Fannie Mae – what is the Government hiding?
New York University Law Professor Richard Epstein wrote this week in Forbes called the government’s latest effort to keep documents related to the Net Worth Sweep “a shameless piece of legal sophistry.”
Last month, U.S. Court of Federal Claims Judge Margaret Sweeney agreed to Fairholme Funds’ motion to compel the government to turn over 56 documents Fairholme identified as central to its effort to prove the government engaged in the taking of property, barred by the Fifth Amendment to the U.S. Constitution. On October 27, government lawyers filed a motion in the Court of Appeals for the Federal Circuit to issue a writ of mandamus, seeking to vacate Judge Margaret Sweeney’s order.
Epstein goes to great length to detail Judge Sweeney’s painstaking consideration of the government’s assertion of executive privilege to shield the documents from review and evaluates with equally careful consideration the merits of the government’s writ of mandamus and concludes the following:
In dealing with this issue, Judge Sweeney bent over backwards to help the government when she held across the board that she would assume for the purposes of argument that the materials in question qualified as deliberative documents, although that claim looks exceptionally weak in connection with the asserted privilege for all actions of lower-level staff, and all solicitation and receipt of information from outside sources…Judge Sweeney was right to view this claim with considerable skepticism for, unlike the two cases above in which mandamus was issued, the government here is an interested party to the litigation, with potentially much politically embarrassing information of wrongful government conduct to conceal.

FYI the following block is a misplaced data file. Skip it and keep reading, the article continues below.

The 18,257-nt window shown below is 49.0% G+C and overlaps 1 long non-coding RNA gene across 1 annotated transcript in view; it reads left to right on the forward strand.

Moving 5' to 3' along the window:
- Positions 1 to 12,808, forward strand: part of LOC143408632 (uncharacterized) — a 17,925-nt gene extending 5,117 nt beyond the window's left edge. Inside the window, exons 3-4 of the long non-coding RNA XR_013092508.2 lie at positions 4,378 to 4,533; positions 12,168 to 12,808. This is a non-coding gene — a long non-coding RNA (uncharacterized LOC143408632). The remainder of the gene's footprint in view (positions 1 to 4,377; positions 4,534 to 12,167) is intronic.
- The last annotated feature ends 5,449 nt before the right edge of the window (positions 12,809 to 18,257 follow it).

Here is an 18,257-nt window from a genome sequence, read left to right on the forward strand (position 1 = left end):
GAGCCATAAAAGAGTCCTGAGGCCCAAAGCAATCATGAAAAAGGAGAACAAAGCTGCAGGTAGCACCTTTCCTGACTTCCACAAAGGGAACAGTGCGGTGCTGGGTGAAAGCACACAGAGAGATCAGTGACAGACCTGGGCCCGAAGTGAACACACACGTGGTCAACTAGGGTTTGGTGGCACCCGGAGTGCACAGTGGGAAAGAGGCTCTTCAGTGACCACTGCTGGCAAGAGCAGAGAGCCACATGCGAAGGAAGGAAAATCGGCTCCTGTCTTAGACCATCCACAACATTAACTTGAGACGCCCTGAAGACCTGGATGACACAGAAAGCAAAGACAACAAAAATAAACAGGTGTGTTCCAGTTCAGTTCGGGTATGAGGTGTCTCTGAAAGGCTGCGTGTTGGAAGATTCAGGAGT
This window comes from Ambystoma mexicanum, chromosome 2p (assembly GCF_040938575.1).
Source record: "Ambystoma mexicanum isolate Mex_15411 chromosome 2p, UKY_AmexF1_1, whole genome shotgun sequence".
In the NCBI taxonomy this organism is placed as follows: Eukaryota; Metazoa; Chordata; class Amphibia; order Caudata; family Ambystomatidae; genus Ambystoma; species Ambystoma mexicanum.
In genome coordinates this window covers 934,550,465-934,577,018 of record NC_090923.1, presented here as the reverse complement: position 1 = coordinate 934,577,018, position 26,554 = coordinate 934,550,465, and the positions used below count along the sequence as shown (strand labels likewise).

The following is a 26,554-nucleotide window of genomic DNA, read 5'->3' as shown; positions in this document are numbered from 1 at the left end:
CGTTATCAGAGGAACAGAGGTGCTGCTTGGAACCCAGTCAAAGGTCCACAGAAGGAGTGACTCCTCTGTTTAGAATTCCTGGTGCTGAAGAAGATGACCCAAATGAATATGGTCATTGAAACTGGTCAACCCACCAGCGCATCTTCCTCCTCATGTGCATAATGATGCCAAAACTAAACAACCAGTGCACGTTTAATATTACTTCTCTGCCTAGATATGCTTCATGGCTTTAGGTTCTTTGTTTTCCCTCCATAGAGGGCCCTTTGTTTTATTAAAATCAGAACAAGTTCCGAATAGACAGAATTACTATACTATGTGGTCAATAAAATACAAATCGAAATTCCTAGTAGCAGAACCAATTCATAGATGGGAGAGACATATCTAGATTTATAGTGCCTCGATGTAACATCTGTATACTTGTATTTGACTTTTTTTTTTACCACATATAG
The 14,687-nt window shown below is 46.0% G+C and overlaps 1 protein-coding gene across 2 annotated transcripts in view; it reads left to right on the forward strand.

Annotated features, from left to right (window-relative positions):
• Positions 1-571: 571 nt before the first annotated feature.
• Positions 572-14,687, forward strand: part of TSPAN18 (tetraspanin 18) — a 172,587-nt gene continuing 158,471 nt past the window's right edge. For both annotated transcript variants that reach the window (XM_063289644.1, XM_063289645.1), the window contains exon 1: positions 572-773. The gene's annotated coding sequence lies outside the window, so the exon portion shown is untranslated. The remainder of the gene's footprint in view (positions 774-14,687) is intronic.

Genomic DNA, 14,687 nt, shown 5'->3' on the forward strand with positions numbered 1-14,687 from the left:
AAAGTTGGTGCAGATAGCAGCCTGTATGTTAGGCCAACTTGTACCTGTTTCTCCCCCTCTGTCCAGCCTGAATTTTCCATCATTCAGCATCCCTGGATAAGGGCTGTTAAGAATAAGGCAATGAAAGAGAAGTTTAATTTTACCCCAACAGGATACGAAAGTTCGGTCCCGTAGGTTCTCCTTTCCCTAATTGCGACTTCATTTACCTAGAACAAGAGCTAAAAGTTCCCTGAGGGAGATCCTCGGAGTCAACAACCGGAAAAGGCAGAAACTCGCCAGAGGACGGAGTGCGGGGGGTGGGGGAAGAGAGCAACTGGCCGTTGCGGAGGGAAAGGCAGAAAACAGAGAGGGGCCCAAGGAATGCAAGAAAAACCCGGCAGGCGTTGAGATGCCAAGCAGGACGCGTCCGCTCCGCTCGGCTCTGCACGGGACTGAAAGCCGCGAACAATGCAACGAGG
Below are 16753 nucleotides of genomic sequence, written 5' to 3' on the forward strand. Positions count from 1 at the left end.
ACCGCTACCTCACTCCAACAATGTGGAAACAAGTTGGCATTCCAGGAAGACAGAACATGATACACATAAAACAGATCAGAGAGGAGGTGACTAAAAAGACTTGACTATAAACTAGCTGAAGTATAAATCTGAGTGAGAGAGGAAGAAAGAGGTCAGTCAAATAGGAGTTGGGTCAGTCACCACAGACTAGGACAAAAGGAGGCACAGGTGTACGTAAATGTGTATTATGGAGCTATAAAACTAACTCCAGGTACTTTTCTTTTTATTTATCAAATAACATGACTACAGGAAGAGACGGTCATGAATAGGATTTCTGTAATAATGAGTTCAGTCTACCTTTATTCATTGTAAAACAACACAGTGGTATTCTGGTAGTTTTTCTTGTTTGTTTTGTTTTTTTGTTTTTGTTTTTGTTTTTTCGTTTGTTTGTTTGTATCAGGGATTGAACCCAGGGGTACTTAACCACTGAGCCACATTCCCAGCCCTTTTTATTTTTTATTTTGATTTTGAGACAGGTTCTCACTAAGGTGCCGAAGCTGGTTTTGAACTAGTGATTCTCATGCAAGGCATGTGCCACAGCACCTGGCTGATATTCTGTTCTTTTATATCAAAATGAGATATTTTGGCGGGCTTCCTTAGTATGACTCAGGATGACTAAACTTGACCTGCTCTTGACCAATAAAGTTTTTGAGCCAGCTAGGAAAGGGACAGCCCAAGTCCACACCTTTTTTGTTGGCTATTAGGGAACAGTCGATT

Epstein’s statements reinforce our view that the government will go to any length to stonewall and “run out clock” on this litigation. Sweeney was correct in asserting that the 56 documents are not outside the scope of relevance, but are in fact targeted documents containing information that helps to defend claims made against the Treasury’s push to implement the Net Worth Sweep back in 2012. Courts have always put the burden on the government to justify concealing information plaintiffs need to make their case. Epstein hits home on this point, drilling in on the issue of scope of privilege:
The government does not come close to discharging its heavy burden in cases of this sort. The first point to note is that the government frames the scope of the privilege in an exceptional way so that it covers all materials that were “authored or solicited and received by an immediate presidential advisor or his staff who had broad and significant responsibility for investigating and formulating advice to be given to the President with respect to decision making on the subject of housing reform policy.”
There are two obvious problems with this position. The phrase “authored or solicited and received” means that the privilege is said to extend to materials that were not part of any deliberations at all. These documents are clearly relevant to the inquiries at hand because they offer the only reliable evidence of the information that was available to the various members of the inner circle who did the preparation for the NWS. The government’s suggestion that there is published information that indicates the thinking of the group is completely unresponsive to the basic concern, which is whether the public statements on the NWS accurately reflected the decision making process in this case.
The government has claimed privilege over not only the communications of senior level staff, but of all White House employees active during the deliberations of the Net Worth Sweep. Epstein disregards these claims, noting that Judge Sweeney expertly weighed the government’s interests in withholding. Epstein hails Judge Sweeney as correct in her determination of how critical these documents are during this stage of the case. Epstein goes on to explain:
Once it is conceded that the government’s knowledge base is relevant to a decision on the merits in this case, it is very hard to claim that the plaintiffs should not receive evidence pertaining to either the solicitation or authorship of documents that relate to the NWS. It would surely be probative if the government solicited information to bolster its case of a pending insolvency of Fannie and Freddie, and devastating if those communications revealed that it was seeking out favorable evidence from parties that had a certain degree of plausible independence from the government.
The government overstepped its authority in implementing the Net Worth Sweep and probably realizes this. This is the only explanation for its audacious “sophistry” in concealing its deeds.